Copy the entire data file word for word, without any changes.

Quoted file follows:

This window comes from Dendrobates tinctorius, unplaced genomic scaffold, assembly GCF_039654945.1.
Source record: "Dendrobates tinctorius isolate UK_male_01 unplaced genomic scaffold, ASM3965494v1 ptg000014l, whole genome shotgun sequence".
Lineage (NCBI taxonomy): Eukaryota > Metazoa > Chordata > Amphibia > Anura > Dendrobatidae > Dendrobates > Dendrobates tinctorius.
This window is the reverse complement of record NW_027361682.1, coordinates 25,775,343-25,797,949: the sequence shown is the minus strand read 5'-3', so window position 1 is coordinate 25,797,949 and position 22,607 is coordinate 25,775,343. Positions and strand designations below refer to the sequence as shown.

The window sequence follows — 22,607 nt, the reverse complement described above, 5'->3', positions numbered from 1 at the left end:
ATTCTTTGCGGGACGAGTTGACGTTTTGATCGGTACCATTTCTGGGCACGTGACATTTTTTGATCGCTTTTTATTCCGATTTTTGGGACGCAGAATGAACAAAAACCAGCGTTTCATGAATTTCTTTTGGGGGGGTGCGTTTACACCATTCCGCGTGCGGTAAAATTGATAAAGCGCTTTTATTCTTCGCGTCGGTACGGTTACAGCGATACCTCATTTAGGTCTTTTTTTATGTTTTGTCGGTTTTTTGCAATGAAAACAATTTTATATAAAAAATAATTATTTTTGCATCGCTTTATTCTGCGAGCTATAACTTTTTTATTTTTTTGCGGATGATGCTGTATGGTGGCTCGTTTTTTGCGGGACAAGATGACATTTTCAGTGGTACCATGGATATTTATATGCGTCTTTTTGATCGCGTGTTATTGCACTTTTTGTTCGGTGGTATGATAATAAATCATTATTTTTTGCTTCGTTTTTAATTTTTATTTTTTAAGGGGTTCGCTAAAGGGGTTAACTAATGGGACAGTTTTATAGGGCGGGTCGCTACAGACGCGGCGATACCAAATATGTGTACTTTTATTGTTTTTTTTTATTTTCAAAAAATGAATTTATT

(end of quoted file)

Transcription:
This window comes from Dendrobates tinctorius, unplaced genomic scaffold, assembly GCF_039654945.1.
Source record: "Dendrobates tinctorius isolate UK_male_01 unplaced genomic scaffold, ASM3965494v1 ptg000014l, whole genome shotgun sequence".
Lineage (NCBI taxonomy): Eukaryota > Metazoa > Chordata > Amphibia > Anura > Dendrobatidae > Dendrobates > Dendrobates tinctorius.
This window is the reverse complement of record NW_027361682.1, coordinates 25,775,343-25,797,949: the sequence shown is the minus strand read 5'-3', so window position 1 is coordinate 25,797,949 and position 22,607 is coordinate 25,775,343. Positions and strand designations below refer to the sequence as shown.

The window sequence follows — 22,607 nt, the reverse complement described above, 5'->3', positions numbered from 1 at the left end:
ATTCTTTGCGGGACGAGTTGACGTTTTGATCGGTACCATTTCTGGGCACGTGACATTTTTTGATCGCTTTTTATTCCGATTTTTGGGACGCAGAATGAACAAAAACCAGCGTTTCATGAATTTCTTTTGGGGGGGTGCGTTTACACCATTCCGCGTGCGGTAAAATTGATAAAGCGCTTTTATTCTTCGCGTCGGTACGGTTACAGCGATACCTCATTTAGGTCTTTTTTTATGTTTTGTCGGTTTTTTGCAATGAAAACAATTTTATATAAAAAATAATTATTTTTGCATCGCTTTATTCTGCGAGCTATAACTTTTTTATTTTTTTGCGGATGATGCTGTATGGTGGCTCGTTTTTTGCGGGACAAGATGACATTTTCAGTGGTACCATGGATATTTATATGCGTCTTTTTGATCGCGTGTTATTGCACTTTTTGTTCGGTGGTATGATAATAAATCATTATTTTTTGCTTCGTTTTTAATTTTTATTTTTTAAGGGGTTCGCTAAAGGGGTTAACTAATGGGACAGTTTTATAGGGCGGGTCGCTACAGACGCGGCGATACCAAATATGTGTACTTTTATTGTTTTTTTTTATTTTCAAAAAATGAATTTATT